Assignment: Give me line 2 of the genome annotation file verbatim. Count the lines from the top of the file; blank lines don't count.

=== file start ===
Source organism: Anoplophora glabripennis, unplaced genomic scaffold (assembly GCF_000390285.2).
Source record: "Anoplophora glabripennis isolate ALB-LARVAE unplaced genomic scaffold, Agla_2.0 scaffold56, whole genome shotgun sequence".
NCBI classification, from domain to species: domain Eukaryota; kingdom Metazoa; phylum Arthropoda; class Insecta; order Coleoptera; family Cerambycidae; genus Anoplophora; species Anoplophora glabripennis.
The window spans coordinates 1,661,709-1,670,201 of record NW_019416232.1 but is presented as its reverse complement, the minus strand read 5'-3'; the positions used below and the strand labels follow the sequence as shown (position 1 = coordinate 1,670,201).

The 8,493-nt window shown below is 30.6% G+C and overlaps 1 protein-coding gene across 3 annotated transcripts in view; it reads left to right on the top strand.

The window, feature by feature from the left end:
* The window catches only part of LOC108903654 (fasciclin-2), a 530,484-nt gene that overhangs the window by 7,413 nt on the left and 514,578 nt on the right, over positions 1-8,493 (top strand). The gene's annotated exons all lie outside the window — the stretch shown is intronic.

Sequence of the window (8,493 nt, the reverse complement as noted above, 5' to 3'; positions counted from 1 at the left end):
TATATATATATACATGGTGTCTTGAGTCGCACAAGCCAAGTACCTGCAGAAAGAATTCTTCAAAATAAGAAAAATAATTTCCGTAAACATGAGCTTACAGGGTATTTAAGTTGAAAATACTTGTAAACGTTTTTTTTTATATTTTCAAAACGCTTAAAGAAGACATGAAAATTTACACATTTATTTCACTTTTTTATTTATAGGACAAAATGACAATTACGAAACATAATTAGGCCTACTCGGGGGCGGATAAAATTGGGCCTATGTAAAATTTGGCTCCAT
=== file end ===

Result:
Source record: "Anoplophora glabripennis isolate ALB-LARVAE unplaced genomic scaffold, Agla_2.0 scaffold56, whole genome shotgun sequence".